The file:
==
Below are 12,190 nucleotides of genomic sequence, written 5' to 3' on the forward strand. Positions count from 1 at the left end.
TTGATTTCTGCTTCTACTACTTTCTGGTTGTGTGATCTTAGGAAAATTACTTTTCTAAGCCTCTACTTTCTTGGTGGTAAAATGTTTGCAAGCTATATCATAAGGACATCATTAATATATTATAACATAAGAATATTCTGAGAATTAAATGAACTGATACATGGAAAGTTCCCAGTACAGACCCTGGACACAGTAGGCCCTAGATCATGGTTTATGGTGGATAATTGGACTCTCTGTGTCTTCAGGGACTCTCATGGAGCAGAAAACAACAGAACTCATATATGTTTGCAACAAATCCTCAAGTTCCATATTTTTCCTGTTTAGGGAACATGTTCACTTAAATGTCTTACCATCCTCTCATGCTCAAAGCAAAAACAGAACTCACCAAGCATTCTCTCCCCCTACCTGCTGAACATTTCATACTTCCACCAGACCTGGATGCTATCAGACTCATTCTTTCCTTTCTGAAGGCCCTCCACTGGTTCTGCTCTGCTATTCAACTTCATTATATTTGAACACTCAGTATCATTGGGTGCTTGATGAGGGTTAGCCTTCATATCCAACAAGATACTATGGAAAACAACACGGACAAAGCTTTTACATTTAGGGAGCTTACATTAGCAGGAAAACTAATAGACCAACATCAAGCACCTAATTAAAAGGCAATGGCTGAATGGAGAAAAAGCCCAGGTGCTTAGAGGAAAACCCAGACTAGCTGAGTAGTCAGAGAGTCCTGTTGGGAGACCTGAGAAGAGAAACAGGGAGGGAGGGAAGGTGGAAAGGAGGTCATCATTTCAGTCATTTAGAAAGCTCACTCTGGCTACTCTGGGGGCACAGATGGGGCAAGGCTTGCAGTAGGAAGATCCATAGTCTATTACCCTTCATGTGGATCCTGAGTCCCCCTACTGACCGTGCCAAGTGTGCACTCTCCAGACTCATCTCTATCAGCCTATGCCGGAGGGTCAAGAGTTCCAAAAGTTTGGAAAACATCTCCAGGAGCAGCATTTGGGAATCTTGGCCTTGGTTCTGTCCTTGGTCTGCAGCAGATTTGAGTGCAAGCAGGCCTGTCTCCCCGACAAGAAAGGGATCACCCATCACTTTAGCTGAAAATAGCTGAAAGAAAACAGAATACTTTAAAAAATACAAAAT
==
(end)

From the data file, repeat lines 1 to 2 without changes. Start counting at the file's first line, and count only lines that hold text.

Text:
Below are 12,190 nucleotides of genomic sequence, written 5' to 3' on the forward strand. Positions count from 1 at the left end.
TTGATTTCTGCTTCTACTACTTTCTGGTTGTGTGATCTTAGGAAAATTACTTTTCTAAGCCTCTACTTTCTTGGTGGTAAAATGTTTGCAAGCTATATCATAAGGACATCATTAATATATTATAACATAAGAATATTCTGAGAATTAAATGAACTGATACATGGAAAGTTCCCAGTACAGACCCTGGACACAGTAGGCCCTAGATCATGGTTTATGGTGGATAATTGGACTCTCTGTGTCTTCAGGGACTCTCATGGAGCAGAAAACAACAGAACTCATATATGTTTGCAACAAATCCTCAAGTTCCATATTTTTCCTGTTTAGGGAACATGTTCACTTAAATGTCTTACCATCCTCTCATGCTCAAAGCAAAAACAGAACTCACCAAGCATTCTCTCCCCCTACCTGCTGAACATTTCATACTTCCACCAGACCTGGATGCTATCAGACTCATTCTTTCCTTTCTGAAGGCCCTCCACTGGTTCTGCTCTGCTATTCAACTTCATTATATTTGAACACTCAGTATCATTGGGTGCTTGATGAGGGTTAGCCTTCATATCCAACAAGATACTATGGAAAACAACACGGACAAAGCTTTTACATTTAGGGAGCTTACATTAGCAGGAAAACTAATAGACCAACATCAAGCACCTAATTAAAAGGCAATGGCTGAATGGAGAAAAAGCCCAGGTGCTTAGAGGAAAACCCAGACTAGCTGAGTAGTCAGAGAGTCCTGTTGGGAGACCTGAGAAGAGAAACAGGGAGGGAGGGAAGGTGGAAAGGAGGTCATCATTTCAGTCATTTAGAAAGCTCACTCTGGCTACTCTGGGGGCACAGATGGGGCAAGGCTTGCAGTAGGAAGATCCATAGTCTATTACCCTTCATGTGGATCCTGAGTCCCCCTACTGACCGTGCCAAGTGTGCACTCTCCAGACTCATCTCTATCAGCCTATGCCGGAGGGTCAAGAGTTCCAAAAGTTTGGAAAACATCTCCAGGAGCAGCATTTGGGAATCTTGGCCTTGGTTCTGTCCTTGGTCTGCAGCAGATTTGAGTGCAAGCAGGCCTGTCTCCCCGACAAGAAAGGGATCACCCATCACTTTAGCTGAAAATAGCTGAAAGAAAACAGAATACTTTAAAAAATACAAAAT